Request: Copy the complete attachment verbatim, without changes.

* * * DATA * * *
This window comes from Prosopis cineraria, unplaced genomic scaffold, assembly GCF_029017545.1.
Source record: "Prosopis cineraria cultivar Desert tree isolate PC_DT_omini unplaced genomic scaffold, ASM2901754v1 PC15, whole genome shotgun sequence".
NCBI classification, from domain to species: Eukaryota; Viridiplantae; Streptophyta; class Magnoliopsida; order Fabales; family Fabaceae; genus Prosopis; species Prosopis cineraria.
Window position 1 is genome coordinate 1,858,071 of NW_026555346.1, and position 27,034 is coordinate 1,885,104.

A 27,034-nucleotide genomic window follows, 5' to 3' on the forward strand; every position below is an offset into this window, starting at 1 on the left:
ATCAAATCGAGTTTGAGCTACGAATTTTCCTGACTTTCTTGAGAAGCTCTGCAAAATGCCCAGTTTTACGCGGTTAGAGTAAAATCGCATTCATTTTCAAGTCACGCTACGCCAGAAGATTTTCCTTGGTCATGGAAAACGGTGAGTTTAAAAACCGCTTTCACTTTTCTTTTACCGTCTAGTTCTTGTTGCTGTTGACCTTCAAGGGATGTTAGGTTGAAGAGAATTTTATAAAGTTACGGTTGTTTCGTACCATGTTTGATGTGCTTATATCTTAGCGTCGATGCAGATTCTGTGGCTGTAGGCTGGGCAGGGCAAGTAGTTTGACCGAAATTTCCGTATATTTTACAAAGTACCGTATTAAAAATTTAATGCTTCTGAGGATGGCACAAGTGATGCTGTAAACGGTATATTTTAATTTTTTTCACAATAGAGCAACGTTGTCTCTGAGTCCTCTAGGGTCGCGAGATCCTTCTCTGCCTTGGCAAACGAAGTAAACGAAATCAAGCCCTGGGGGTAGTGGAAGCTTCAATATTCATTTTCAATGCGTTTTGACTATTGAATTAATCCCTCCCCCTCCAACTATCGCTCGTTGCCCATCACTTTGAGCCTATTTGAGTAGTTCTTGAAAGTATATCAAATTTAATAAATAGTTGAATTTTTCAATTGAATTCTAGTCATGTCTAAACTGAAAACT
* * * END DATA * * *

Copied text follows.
This window comes from Prosopis cineraria, unplaced genomic scaffold, assembly GCF_029017545.1.
Source record: "Prosopis cineraria cultivar Desert tree isolate PC_DT_omini unplaced genomic scaffold, ASM2901754v1 PC15, whole genome shotgun sequence".
NCBI classification, from domain to species: Eukaryota; Viridiplantae; Streptophyta; class Magnoliopsida; order Fabales; family Fabaceae; genus Prosopis; species Prosopis cineraria.
Window position 1 is genome coordinate 1,858,071 of NW_026555346.1, and position 27,034 is coordinate 1,885,104.

A 27,034-nucleotide genomic window follows, 5' to 3' on the forward strand; every position below is an offset into this window, starting at 1 on the left:
ATCAAATCGAGTTTGAGCTACGAATTTTCCTGACTTTCTTGAGAAGCTCTGCAAAATGCCCAGTTTTACGCGGTTAGAGTAAAATCGCATTCATTTTCAAGTCACGCTACGCCAGAAGATTTTCCTTGGTCATGGAAAACGGTGAGTTTAAAAACCGCTTTCACTTTTCTTTTACCGTCTAGTTCTTGTTGCTGTTGACCTTCAAGGGATGTTAGGTTGAAGAGAATTTTATAAAGTTACGGTTGTTTCGTACCATGTTTGATGTGCTTATATCTTAGCGTCGATGCAGATTCTGTGGCTGTAGGCTGGGCAGGGCAAGTAGTTTGACCGAAATTTCCGTATATTTTACAAAGTACCGTATTAAAAATTTAATGCTTCTGAGGATGGCACAAGTGATGCTGTAAACGGTATATTTTAATTTTTTTCACAATAGAGCAACGTTGTCTCTGAGTCCTCTAGGGTCGCGAGATCCTTCTCTGCCTTGGCAAACGAAGTAAACGAAATCAAGCCCTGGGGGTAGTGGAAGCTTCAATATTCATTTTCAATGCGTTTTGACTATTGAATTAATCCCTCCCCCTCCAACTATCGCTCGTTGCCCATCACTTTGAGCCTATTTGAGTAGTTCTTGAAAGTATATCAAATTTAATAAATAGTTGAATTTTTCAATTGAATTCTAGTCATGTCTAAACTGAAAACT